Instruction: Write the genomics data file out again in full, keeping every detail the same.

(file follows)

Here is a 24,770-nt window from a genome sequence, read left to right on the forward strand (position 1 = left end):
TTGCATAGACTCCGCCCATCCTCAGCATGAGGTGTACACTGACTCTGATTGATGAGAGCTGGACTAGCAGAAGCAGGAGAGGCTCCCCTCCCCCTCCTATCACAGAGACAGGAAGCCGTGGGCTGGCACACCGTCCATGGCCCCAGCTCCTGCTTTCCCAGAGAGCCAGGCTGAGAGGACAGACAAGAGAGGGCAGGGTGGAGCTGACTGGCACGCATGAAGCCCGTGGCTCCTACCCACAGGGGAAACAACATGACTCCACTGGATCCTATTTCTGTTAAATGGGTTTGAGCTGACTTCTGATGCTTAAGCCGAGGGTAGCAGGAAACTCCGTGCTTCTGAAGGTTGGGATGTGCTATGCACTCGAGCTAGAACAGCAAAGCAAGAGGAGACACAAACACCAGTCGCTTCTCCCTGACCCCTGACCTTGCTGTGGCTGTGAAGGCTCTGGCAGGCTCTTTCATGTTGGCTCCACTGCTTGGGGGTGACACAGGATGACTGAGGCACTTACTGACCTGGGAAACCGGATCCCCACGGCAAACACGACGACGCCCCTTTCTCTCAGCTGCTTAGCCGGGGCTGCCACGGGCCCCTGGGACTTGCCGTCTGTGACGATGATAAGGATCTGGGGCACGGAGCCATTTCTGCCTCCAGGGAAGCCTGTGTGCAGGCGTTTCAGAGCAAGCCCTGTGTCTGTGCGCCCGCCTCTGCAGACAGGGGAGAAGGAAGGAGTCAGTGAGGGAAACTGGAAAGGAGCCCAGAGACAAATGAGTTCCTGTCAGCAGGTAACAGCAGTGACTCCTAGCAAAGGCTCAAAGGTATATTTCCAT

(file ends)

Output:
Here is a 24,770-nt window from a genome sequence, read left to right on the forward strand (position 1 = left end):
TTGCATAGACTCCGCCCATCCTCAGCATGAGGTGTACACTGACTCTGATTGATGAGAGCTGGACTAGCAGAAGCAGGAGAGGCTCCCCTCCCCCTCCTATCACAGAGACAGGAAGCCGTGGGCTGGCACACCGTCCATGGCCCCAGCTCCTGCTTTCCCAGAGAGCCAGGCTGAGAGGACAGACAAGAGAGGGCAGGGTGGAGCTGACTGGCACGCATGAAGCCCGTGGCTCCTACCCACAGGGGAAACAACATGACTCCACTGGATCCTATTTCTGTTAAATGGGTTTGAGCTGACTTCTGATGCTTAAGCCGAGGGTAGCAGGAAACTCCGTGCTTCTGAAGGTTGGGATGTGCTATGCACTCGAGCTAGAACAGCAAAGCAAGAGGAGACACAAACACCAGTCGCTTCTCCCTGACCCCTGACCTTGCTGTGGCTGTGAAGGCTCTGGCAGGCTCTTTCATGTTGGCTCCACTGCTTGGGGGTGACACAGGATGACTGAGGCACTTACTGACCTGGGAAACCGGATCCCCACGGCAAACACGACGACGCCCCTTTCTCTCAGCTGCTTAGCCGGGGCTGCCACGGGCCCCTGGGACTTGCCGTCTGTGACGATGATAAGGATCTGGGGCACGGAGCCATTTCTGCCTCCAGGGAAGCCTGTGTGCAGGCGTTTCAGAGCAAGCCCTGTGTCTGTGCGCCCGCCTCTGCAGACAGGGGAGAAGGAAGGAGTCAGTGAGGGAAACTGGAAAGGAGCCCAGAGACAAATGAGTTCCTGTCAGCAGGTAACAGCAGTGACTCCTAGCAAAGGCTCAAAGGTATATTTCCAT